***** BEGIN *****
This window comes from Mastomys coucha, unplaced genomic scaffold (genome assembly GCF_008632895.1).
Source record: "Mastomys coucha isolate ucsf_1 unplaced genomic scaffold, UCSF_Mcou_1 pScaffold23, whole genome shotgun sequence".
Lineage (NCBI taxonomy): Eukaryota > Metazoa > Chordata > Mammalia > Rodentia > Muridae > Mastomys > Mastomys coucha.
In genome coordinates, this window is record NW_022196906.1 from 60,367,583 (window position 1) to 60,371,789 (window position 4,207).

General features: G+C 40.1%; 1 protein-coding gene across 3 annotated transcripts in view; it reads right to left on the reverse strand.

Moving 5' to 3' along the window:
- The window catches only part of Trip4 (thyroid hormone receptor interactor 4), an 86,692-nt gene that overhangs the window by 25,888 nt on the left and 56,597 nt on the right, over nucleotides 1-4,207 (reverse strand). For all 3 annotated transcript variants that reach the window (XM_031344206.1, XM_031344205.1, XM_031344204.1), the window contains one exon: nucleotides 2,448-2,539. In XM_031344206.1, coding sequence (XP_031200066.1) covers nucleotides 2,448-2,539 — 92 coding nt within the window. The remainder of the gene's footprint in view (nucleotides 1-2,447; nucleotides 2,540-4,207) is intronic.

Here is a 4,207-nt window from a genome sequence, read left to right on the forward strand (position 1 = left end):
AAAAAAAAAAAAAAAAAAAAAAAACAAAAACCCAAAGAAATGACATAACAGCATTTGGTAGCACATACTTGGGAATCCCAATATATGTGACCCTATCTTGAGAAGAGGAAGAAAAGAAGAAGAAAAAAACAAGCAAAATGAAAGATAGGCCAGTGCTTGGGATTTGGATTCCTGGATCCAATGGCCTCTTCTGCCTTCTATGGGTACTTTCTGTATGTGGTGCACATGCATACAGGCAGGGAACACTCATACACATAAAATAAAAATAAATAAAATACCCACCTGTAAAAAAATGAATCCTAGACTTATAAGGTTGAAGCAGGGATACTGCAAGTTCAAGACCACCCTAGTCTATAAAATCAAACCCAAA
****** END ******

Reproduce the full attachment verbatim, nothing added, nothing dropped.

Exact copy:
This window comes from Mastomys coucha, unplaced genomic scaffold (genome assembly GCF_008632895.1).
Source record: "Mastomys coucha isolate ucsf_1 unplaced genomic scaffold, UCSF_Mcou_1 pScaffold23, whole genome shotgun sequence".
Lineage (NCBI taxonomy): Eukaryota > Metazoa > Chordata > Mammalia > Rodentia > Muridae > Mastomys > Mastomys coucha.
In genome coordinates, this window is record NW_022196906.1 from 60,367,583 (window position 1) to 60,371,789 (window position 4,207).

General features: G+C 40.1%; 1 protein-coding gene across 3 annotated transcripts in view; it reads right to left on the reverse strand.

Moving 5' to 3' along the window:
- The window catches only part of Trip4 (thyroid hormone receptor interactor 4), an 86,692-nt gene that overhangs the window by 25,888 nt on the left and 56,597 nt on the right, over nucleotides 1-4,207 (reverse strand). For all 3 annotated transcript variants that reach the window (XM_031344206.1, XM_031344205.1, XM_031344204.1), the window contains one exon: nucleotides 2,448-2,539. In XM_031344206.1, coding sequence (XP_031200066.1) covers nucleotides 2,448-2,539 — 92 coding nt within the window. The remainder of the gene's footprint in view (nucleotides 1-2,447; nucleotides 2,540-4,207) is intronic.

Here is a 4,207-nt window from a genome sequence, read left to right on the forward strand (position 1 = left end):
AAAAAAAAAAAAAAAAAAAAAAAACAAAAACCCAAAGAAATGACATAACAGCATTTGGTAGCACATACTTGGGAATCCCAATATATGTGACCCTATCTTGAGAAGAGGAAGAAAAGAAGAAGAAAAAAACAAGCAAAATGAAAGATAGGCCAGTGCTTGGGATTTGGATTCCTGGATCCAATGGCCTCTTCTGCCTTCTATGGGTACTTTCTGTATGTGGTGCACATGCATACAGGCAGGGAACACTCATACACATAAAATAAAAATAAATAAAATACCCACCTGTAAAAAAATGAATCCTAGACTTATAAGGTTGAAGCAGGGATACTGCAAGTTCAAGACCACCCTAGTCTATAAAATCAAACCCAAA